Building on the previous point, the fundamental consideration here should be answering the question of what your reps need in terms of management support and how that works alongside the expectation you place on them in terms of attainment. If the team you’re building is largely made up of less experienced individual contributors whom you’ve set a big target, it follows that a more experienced manager with a better understanding of how to develop reps and foster performance sooner could be the best option. But such decisions aren’t always so obvious and in reality, your salary budgets may limit your ability to always hire for experience.
It becomes a question of hiring managers with the right blend of experience. If you can’t afford to hire for both functional expertise and subject matter expertise, which do you prioritise? Whilst subject matter expertise is beneficial, it’s somewhat easy to pick up through exposure to a company’s product and market whereas management experience is more painstakingly gained and thus valuable to acquire. However, this comes with a significant caveat, that if not followed can and will likely prove costly…startup experience. If you’re an early stage startup or a growing scaleup, how likely is it that hires (management or ICs) from larger corporates will succeed? It’s nice to think that their big enterprise deals become your deals but that thinking is flawed. Once you factor in the additional levels of support they receive or how representing a name with brand recognition impacts their ability to open doors, the case for hiring them becomes much less compelling.
Phase of Company Development
This perhaps touches less on the appropriate manager:rep ratio and expands more on the point above about experience. When you’re scaling from $50M to $100M ARR, your needs from a management perspective will differ greatly from when you went from $0 to your first $1M ARR.
In the early stages of growth, sales will either be largely founder-led with support from either a single individual contributor or perhaps a handful of them. For many founders, they see continued progression being a natural evolution of this dynamic whereby those heroes of early-stage growth are hired partially on the well-intended promise of ‘greater responsibility’ and offered middle management roles once they’ve proven themselves.
Eventually, however, the need for a tenured leader becomes clear and new senior hires will often be viewed by incumbent managers as people who have been brought in over their heads. There is a lesson to be learned here. As your revenue function scales, so too does its needs and the skills required in order for someone to manage it.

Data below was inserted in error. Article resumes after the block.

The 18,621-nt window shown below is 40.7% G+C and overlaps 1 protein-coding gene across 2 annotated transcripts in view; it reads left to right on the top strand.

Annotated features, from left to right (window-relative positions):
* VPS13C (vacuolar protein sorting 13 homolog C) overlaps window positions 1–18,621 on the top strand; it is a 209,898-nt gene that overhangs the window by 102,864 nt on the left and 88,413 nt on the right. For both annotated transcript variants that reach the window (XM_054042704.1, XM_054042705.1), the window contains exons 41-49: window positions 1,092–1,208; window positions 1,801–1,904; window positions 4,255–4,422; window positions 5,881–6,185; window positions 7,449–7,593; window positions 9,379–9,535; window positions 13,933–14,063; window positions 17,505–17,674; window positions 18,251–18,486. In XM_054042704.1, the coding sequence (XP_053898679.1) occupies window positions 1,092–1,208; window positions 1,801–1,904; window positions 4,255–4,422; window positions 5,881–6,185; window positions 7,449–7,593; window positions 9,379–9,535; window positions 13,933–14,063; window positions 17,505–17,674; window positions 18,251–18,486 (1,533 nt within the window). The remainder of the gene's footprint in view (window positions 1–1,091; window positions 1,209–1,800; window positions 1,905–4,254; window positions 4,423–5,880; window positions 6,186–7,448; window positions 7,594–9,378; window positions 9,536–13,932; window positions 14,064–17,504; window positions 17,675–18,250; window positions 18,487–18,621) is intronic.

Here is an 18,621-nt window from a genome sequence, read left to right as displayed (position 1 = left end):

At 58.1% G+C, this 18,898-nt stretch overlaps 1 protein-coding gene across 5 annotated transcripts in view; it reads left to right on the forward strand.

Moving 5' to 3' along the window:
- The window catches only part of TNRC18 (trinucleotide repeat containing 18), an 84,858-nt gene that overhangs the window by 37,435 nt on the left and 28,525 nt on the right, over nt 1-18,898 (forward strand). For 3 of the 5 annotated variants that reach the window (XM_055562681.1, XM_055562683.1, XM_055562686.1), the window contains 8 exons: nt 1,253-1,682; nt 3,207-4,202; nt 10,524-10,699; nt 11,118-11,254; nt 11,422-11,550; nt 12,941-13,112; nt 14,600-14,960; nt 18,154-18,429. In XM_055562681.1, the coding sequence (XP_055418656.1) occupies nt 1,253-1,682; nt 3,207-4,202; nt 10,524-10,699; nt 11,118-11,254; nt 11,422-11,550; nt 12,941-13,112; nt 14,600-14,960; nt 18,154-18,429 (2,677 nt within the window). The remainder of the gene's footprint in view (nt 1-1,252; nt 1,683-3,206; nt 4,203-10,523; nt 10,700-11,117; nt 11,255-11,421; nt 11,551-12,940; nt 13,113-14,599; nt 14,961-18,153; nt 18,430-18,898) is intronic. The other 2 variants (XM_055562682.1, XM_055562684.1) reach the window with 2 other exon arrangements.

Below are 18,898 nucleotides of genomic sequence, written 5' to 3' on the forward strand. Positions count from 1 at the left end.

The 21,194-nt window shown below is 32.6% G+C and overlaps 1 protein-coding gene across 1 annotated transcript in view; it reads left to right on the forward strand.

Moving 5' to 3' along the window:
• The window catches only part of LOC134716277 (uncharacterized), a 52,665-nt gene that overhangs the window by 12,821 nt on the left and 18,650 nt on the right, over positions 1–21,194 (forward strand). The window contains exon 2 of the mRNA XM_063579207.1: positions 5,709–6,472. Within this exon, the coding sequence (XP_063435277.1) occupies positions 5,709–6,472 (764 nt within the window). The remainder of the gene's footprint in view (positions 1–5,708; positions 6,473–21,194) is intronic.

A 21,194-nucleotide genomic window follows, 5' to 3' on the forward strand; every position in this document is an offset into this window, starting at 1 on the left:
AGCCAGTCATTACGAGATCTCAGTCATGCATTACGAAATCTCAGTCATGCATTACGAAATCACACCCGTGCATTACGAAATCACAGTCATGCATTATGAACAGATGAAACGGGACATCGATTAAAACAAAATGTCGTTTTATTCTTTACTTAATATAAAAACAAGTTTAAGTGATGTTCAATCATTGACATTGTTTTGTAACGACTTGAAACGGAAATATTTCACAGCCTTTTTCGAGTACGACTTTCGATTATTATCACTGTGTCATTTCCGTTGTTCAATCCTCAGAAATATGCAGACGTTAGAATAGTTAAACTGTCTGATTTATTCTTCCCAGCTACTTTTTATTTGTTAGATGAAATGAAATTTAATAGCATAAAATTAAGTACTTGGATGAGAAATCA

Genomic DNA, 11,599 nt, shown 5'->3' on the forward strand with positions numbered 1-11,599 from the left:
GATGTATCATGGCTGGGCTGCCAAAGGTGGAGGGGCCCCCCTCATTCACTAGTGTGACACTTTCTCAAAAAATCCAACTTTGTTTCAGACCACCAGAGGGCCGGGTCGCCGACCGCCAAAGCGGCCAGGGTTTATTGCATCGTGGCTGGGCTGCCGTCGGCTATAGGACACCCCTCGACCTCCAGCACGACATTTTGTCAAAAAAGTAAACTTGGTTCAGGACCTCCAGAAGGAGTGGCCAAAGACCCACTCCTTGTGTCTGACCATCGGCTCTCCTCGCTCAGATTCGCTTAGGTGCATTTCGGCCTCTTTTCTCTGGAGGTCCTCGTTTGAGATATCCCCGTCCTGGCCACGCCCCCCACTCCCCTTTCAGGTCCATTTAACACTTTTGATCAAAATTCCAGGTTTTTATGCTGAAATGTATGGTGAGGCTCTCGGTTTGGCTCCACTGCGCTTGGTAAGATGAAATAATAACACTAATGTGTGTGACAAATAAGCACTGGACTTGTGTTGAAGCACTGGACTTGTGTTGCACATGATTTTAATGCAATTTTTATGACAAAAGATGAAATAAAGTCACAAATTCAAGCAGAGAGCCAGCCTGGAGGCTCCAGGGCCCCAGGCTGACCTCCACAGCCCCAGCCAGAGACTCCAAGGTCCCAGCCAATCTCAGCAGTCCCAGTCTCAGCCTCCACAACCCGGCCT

Acknowledge this from the outset with all individual contributor hires that you make, otherwise you run the risk of mismanaging their expectations and losing good people with proven track records. By communicating this point to your team early, you don’t risk disappointing them. Keep them engaged and happy by compensating them fairly and hire a leader that gels with them and prioritises their development.
Not only does such an approach minimise the risks associated with headcount turnover, it also turns your commercial team into a talent factory and a real source of value for your business as you continue to grow.
Fundamentally, by taking the above considerations into account when planning out your team structure, you’ll be able to derive from the magic number seven, what the appropriate manager to sales person ratio is for your business.
Planning around the lags and challenges of hiring can be a planning nightmare, and one that we don't believe can properly be done in a spreadsheet.
Using technology to better predict all of compute all the science, formulas and moving parts behind revenue, sales capacity & hiring planning can help to elevate business growth and profitability, and create more predictable revenue.
Q: What is the ideal manager to sales person ratio?
A: There is no single answer when it comes to the ideal manager to sales person ratio. It depends on several factors such as manager capacity, complexity of the sales process, and experience.
Q: Is the number seven the optimal number of direct reports for a manager?
A: The number seven is often thrown around as being the optimal number of direct reports for a manager, but it is not a one-size-fits-all solution. It is important to consider the context of your current team and business when determining the appropriate ratio.
Q: How can I determine the ideal manager to sales person ratio for my business?
A: To determine the ideal manager to sales person ratio for your business, consider factors such as manager capacity, complexity of the sales process, and experience. You can also have open conversations with your team and revenue leader and look at data for any correlating evidence.